--the Harry Potter books, by JK Rowling. Because every kid that age is convinced that the dorks they live with can't be their real parents.
--The Dark Is Rising series, by Susan Cooper. My kids read them in middle school, told me about them, and now I read them every year. A lovely quest.
--Griffin and Sabine, by Nick Bantock. All of Nick Bantock's books really, I just love what he does with stamps and loose feathers and other "junk."
--A Brief History of Nearly Everything, by Bill Bryson. Lots of info in Bryson's conversational style.
--Amelia Peabody series, by Elizabeth Peters. I love Egyptian things and intrepid women, what could be better than Amelia's adventures written by an Egyptologist?
--The Lust Lizard of Melancholy Cove, by Christopher Moore. This is the title that launched me into my love affair (from afar) with Christopher Moore. He writes with a degree of wackiness in a way that makes it seem oh so normal. I love every one of his books, but think The Island of the Sequined Love Nun is just so-so. Excellent title, though.
--Carl Hiiasen's books. I love his character, Skink, and Hiiasen's rabid love of keeping at least some of Florida undeveloped.
---Eyewitness Travel Guides. The best, most complete, most colorful travel guides I've found. Pricey, but worth it.
--Reef Set, by Paul Humann. A set of 3 books covering Reef Fish, Reef Creatures, and Corals that are excellent for identifying salt water fish and the reef structure. I'm geeky enough that I want to know the "pretty fish" I see on the reef by their proper names.
--Cannery Row, by John Steinbeck. I fell in love with Steinbeck while reading this and have never fallen out.
--The Settlement Cookbook. All the cookbook you need for baking and cooking and canning and preserving. My go-to book for almost all my cooking needs.
--A Writer's Book of Days, by Judy Reeves. A realistic how-to writers' book that espouses the idea that a writer shouldn't expect to be able to just sit down and write a masterpiece, that you have to build up your writing muscles through daily practice, just like an athlete, a musician, or an artist. The prompts are short, leaving plenty of room for creativity. I've been though the book's prompts at least 5 times and still find different things to write each time.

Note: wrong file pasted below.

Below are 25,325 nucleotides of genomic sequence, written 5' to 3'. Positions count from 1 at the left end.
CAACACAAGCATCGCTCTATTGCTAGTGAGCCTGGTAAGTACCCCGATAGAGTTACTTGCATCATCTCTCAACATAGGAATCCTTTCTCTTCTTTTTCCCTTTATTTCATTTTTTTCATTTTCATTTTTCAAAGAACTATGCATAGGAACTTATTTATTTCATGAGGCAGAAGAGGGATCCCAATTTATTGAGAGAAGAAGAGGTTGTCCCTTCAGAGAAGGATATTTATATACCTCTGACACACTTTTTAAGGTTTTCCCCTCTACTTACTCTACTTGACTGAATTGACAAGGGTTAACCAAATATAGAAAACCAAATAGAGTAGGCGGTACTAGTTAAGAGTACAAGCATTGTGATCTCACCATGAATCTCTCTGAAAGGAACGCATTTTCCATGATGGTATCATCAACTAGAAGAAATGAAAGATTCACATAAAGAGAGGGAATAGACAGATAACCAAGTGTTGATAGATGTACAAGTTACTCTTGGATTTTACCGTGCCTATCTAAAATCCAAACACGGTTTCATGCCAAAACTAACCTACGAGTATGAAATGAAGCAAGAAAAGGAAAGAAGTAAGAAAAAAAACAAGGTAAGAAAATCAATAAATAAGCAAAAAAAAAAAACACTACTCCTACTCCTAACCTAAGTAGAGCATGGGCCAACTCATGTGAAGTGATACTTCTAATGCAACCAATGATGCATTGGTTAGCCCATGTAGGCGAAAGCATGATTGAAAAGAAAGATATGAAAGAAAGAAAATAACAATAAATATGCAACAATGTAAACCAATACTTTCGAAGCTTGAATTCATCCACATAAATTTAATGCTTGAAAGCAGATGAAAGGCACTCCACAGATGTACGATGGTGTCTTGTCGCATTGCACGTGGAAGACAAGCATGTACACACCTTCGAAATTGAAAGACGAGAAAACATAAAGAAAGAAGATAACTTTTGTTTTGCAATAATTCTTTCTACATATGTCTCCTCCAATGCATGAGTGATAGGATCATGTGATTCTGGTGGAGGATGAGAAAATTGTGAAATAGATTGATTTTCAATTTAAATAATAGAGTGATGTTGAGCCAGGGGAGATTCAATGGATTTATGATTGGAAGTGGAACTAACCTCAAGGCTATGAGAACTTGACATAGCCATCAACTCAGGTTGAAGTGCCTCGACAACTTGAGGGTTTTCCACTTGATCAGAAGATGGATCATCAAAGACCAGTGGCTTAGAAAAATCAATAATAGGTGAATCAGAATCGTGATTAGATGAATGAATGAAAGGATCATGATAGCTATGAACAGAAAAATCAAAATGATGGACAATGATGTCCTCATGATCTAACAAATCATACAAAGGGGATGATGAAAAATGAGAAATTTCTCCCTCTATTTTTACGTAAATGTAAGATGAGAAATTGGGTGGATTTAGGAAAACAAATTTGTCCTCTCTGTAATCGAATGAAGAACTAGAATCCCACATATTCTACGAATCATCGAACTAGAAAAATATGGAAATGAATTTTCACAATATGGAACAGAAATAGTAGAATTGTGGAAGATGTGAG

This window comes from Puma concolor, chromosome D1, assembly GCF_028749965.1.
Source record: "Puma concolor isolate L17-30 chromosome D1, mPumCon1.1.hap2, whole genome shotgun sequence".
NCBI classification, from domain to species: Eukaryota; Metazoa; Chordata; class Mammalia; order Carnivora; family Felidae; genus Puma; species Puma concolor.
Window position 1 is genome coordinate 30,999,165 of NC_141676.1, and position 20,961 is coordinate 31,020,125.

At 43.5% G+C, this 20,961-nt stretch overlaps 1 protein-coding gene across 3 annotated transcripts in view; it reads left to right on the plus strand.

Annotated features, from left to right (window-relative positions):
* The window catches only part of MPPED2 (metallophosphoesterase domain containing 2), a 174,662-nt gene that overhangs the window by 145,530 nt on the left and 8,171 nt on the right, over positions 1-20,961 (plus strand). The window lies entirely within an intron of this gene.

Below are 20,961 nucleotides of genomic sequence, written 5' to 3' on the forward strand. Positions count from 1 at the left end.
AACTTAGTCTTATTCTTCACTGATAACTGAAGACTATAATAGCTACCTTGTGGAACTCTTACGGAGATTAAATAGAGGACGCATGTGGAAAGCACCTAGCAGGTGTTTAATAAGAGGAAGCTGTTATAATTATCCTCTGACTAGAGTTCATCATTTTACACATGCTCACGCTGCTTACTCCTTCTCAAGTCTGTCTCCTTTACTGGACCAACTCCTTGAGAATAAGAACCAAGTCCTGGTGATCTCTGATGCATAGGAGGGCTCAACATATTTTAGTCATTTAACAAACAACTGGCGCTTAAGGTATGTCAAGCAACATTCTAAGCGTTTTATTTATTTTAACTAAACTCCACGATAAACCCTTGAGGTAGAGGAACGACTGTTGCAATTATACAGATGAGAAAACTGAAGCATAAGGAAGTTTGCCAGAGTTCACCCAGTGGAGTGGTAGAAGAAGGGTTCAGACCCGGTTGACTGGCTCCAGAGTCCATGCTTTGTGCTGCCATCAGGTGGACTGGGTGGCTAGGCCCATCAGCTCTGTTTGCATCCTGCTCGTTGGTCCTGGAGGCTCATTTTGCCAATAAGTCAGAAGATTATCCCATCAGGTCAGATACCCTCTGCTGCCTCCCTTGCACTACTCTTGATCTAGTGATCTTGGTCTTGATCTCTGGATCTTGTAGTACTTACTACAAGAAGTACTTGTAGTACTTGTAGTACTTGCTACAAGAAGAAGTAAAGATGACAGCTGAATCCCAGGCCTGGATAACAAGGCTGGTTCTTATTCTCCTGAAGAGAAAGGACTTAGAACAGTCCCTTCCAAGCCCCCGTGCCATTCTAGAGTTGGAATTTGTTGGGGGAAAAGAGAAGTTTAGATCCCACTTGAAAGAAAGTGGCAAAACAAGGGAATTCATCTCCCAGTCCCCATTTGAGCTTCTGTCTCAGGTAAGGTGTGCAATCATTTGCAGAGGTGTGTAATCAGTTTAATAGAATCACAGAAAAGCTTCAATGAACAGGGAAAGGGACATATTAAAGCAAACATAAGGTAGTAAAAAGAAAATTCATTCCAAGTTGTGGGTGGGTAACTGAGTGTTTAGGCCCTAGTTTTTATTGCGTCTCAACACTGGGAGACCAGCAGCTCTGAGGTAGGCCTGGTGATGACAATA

--Reader's Digest Great World Atlas. Has excellent political maps with maps of the ocean floor and the moon, lots of specialty maps and timelines. I look at maps and imagine the people who life there. I'm a map freak, I love 'em all.
--Secret Sea, by Burt Jones & Maureen Shimlock. Pretty pictures of tiny ocean critters. Almost like being there, but not quite.
--Audubon Field Guides, especially Birds, Fish, Insects, and The Night Sky. I can never have too many ID books so I can find the proper name of what I'm looking at.
--My Family and Other Animals, by Gerald Durrell. The true story of an English family living in Corfu in the 20s and 30s. Zany.
--The Oregon Files novels, by Clive Cussler et al. I'm a sucker for men's adventure novels and a longtime fan of Cussler because of the scuba diving his characters do. These books center on a group of mercanaries whose base is a rust-bucket cargo ship that sails the world righting wrongs. And they're not all he-men either, there are plenty of she-women too!